There is already talk that retail investors are buying into a market top. But keep this in mind: according to the Investment Company Institute, nearly $600 billion has come out of stock mutual funds in the past five years, and estimates for January's inflows of around $50 billion are a mere fraction of that. It's way too soon to call this the "dumb money."
The S&P 500's 5.2% total return for January ranks as the best January since 1997. The rally triggered a bullish signal from NDR's January Barometer indicator, which states that a positive January bodes will for the rest of the year.
January Effect Summary Statistics
"As January Goes, So Goes the Year"
Source: Ned Davis Research (NDR), Inc. Further distribution prohibited without prior permission. Copyright 2013 (c) Ned Davis Research, Inc. All rights reserved, as of January 31, 2013. Strong January defined as gain greater than five percent. Lines reflect average performance.
In sum, since 1928, when the S&P 500 has risen in January, it's climbed an average of 8.3% for the next 11 months and was up over that span nearly 78% of the time. When the S&P 500 has fallen in January, it's risen only 58% of the time for an average of only 2.8%. That said, the chart above does show some consolidation has occurred before the market has headed higher—consistent with our thinking that a pullback could occur at any time. But for the intermediate term, the market is waving no major warning flags. There are always very intelligent bears to be found providing a long list of negatives … but they've been wrong for several years and, there's not presently evidence that their concerns are budding to the surface.
Challenges remain, but liquidity holds the key
Yes, challenges remain: the eurozone debt crisis and attendant recession(s), Middle East unrest, US debt ceiling/sequestration deadlines and a still-weak global economic recovery. And although I do spend a lot of time researching and writing about how the economy affects the stock market (and vice versa), I've also learned that the monetary and liquidity cycles are most important to the stock market in the shorter term.
"Don't fight the Fed" was a phrase coined by famed investor Marty Zweig—my boss from 1986-1999. It's no less true today. He used to pair that phrase with "don't fight the tape," and clearly that's been in play these past few years, too. Periods of monetary expansion combined with low inflation have generally been heady juice for stocks.
On liquidity and the "bubble of cash:"
A fascinating take on the subject came from the most successful hedge fund investor in history—Bridgewater's Ray Dalio—speaking on a Bloomberg panel at the World Economic Forum in Davos in January:
"What's happened now is that because of all the money that's been added to the system, there's a great deal of liquidity in the world. So there's money in corporations; in households. Liquidity is all over the place; a lot of it. And it's gone there because of monetary policy, and it's also gone there seeking safety.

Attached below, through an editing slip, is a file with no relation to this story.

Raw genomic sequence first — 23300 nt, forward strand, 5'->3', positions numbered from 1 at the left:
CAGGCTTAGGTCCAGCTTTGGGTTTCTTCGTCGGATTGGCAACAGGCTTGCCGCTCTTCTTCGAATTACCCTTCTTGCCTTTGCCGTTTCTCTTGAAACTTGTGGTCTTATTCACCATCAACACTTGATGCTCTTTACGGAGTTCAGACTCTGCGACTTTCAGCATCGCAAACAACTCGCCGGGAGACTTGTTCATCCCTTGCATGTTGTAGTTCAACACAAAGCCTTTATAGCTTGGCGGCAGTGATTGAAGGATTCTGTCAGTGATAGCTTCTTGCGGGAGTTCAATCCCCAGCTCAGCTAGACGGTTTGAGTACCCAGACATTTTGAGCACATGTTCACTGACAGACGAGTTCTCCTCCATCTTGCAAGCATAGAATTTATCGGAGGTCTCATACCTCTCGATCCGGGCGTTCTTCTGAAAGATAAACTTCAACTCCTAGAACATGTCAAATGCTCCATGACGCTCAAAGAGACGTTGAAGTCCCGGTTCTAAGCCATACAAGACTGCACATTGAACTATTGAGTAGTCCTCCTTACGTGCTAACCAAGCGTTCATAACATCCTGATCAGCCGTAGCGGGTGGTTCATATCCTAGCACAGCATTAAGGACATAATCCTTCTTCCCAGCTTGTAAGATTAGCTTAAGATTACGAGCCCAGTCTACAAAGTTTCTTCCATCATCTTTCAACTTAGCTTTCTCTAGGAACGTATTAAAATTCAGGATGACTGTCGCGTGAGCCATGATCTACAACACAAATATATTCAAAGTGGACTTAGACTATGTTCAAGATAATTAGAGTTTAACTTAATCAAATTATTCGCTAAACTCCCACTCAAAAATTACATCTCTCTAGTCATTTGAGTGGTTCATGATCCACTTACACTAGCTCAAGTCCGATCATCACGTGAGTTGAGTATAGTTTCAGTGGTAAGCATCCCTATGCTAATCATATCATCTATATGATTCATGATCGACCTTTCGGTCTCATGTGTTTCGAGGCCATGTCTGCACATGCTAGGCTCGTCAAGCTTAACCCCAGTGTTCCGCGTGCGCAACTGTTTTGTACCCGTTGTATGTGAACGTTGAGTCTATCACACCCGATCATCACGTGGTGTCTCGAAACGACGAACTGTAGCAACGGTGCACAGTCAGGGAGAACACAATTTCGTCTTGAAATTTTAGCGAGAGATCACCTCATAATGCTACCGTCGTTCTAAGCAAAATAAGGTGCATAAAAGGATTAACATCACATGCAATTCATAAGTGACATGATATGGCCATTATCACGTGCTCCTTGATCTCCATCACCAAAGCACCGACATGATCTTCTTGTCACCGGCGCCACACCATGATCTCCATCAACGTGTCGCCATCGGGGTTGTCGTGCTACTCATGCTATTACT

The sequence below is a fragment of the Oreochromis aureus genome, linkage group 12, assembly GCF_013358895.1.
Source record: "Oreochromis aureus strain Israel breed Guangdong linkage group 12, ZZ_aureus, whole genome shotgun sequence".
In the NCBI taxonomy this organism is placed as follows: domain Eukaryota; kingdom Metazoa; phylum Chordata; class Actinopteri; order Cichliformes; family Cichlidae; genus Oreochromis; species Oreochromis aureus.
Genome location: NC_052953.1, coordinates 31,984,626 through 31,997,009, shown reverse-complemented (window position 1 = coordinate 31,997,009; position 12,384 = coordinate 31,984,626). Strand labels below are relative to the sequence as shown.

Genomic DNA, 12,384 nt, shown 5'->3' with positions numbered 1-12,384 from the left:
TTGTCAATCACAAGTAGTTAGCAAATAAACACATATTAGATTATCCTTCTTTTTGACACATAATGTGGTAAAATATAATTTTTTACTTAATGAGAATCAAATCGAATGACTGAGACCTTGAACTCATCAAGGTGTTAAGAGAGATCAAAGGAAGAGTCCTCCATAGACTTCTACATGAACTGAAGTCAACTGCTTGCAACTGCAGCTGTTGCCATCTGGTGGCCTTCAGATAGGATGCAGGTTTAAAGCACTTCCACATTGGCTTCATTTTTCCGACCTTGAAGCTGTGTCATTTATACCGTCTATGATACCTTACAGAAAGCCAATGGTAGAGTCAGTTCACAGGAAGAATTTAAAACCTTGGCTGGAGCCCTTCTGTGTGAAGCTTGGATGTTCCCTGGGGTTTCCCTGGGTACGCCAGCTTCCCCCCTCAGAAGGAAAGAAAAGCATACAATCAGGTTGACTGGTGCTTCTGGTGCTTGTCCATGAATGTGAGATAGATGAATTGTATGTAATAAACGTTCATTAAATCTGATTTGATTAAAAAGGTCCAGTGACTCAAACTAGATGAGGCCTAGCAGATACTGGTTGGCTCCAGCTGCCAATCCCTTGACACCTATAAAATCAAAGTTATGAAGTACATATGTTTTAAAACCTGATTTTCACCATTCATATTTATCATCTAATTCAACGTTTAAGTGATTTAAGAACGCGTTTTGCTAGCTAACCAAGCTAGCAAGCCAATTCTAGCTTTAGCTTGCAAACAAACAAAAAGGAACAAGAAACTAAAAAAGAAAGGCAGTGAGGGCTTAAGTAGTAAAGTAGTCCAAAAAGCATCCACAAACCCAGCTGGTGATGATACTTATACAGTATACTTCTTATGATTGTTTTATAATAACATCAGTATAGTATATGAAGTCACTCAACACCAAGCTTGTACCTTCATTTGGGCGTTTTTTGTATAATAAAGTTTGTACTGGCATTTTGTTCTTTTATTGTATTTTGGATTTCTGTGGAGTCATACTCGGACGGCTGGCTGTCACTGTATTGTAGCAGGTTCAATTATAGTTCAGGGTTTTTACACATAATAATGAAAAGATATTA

"That's changing on the margin. The returns on cash are terrible. So as a result of that, what we have is a lot of money in a place—and it needed to go there to make up for the contraction in credit—but a lot of money that is getting a very bad return. That, in this particular year, in my opinion, will shift. And the complexion of the world will change as that money goes from cash into other things.
"There's too much liquidity and so bonds are a poor investment; they'll have a poor return. Cash will have an even worse return; that's assured. And that's a bubble…too much money in there. So the cash bubble exists, but we're reaching an equilibrium in terms of the debt growth."
Investors with money sitting in "safe" assets are beginning to find that things are not quite as safe as they thought.
I believe we've entered the fourth of four typical phases of stock bull markets. My friend Lazlo Birinyi categorizes the phases as reluctance, consolidation, acceptance and exuberance. And for those concerned that we're in the final phase, do note that the first and fourth have generated the best performance historically. For now, I'd classify the exuberance phase as of the "rational" variety, distinctly different from the "irrational exuberance" that defined the latter stages of the 1990s bull market.
So, what's a sidelined investor to do?
Trading short-term moves in the stock market can be treacherous, and it's why we don't suggest investors attempt to do it. But many investors don't even have a long-term plan, let alone a short-term desire to pick tops and bottoms. There's no better time to have a well-designed, long-term plan which includes an asset allocation structure that's established precisely around your risk tolerance and geared to achieve your long-term goals.